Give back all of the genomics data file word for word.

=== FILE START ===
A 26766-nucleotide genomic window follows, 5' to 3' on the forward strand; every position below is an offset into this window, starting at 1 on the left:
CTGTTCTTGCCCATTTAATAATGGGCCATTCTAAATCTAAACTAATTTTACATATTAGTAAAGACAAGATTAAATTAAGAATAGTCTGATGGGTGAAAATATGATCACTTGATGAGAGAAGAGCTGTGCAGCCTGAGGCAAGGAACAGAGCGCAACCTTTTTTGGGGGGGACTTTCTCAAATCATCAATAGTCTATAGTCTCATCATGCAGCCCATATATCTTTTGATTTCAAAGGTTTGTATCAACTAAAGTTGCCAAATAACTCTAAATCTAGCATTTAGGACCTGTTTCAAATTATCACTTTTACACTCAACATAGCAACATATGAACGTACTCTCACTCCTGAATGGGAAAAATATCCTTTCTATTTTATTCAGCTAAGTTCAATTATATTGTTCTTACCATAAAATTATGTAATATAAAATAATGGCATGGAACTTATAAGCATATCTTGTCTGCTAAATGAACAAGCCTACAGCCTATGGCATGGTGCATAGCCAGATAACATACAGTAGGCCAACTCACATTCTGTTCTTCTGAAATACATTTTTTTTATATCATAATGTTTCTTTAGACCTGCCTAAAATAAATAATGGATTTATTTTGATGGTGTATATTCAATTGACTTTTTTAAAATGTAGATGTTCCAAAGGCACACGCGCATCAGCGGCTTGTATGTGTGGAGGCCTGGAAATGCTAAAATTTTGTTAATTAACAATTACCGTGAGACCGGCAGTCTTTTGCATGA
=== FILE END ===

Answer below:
A 26766-nucleotide genomic window follows, 5' to 3' on the forward strand; every position below is an offset into this window, starting at 1 on the left:
CTGTTCTTGCCCATTTAATAATGGGCCATTCTAAATCTAAACTAATTTTACATATTAGTAAAGACAAGATTAAATTAAGAATAGTCTGATGGGTGAAAATATGATCACTTGATGAGAGAAGAGCTGTGCAGCCTGAGGCAAGGAACAGAGCGCAACCTTTTTTGGGGGGGACTTTCTCAAATCATCAATAGTCTATAGTCTCATCATGCAGCCCATATATCTTTTGATTTCAAAGGTTTGTATCAACTAAAGTTGCCAAATAACTCTAAATCTAGCATTTAGGACCTGTTTCAAATTATCACTTTTACACTCAACATAGCAACATATGAACGTACTCTCACTCCTGAATGGGAAAAATATCCTTTCTATTTTATTCAGCTAAGTTCAATTATATTGTTCTTACCATAAAATTATGTAATATAAAATAATGGCATGGAACTTATAAGCATATCTTGTCTGCTAAATGAACAAGCCTACAGCCTATGGCATGGTGCATAGCCAGATAACATACAGTAGGCCAACTCACATTCTGTTCTTCTGAAATACATTTTTTTTATATCATAATGTTTCTTTAGACCTGCCTAAAATAAATAATGGATTTATTTTGATGGTGTATATTCAATTGACTTTTTTAAAATGTAGATGTTCCAAAGGCACACGCGCATCAGCGGCTTGTATGTGTGGAGGCCTGGAAATGCTAAAATTTTGTTAATTAACAATTACCGTGAGACCGGCAGTCTTTTGCATGA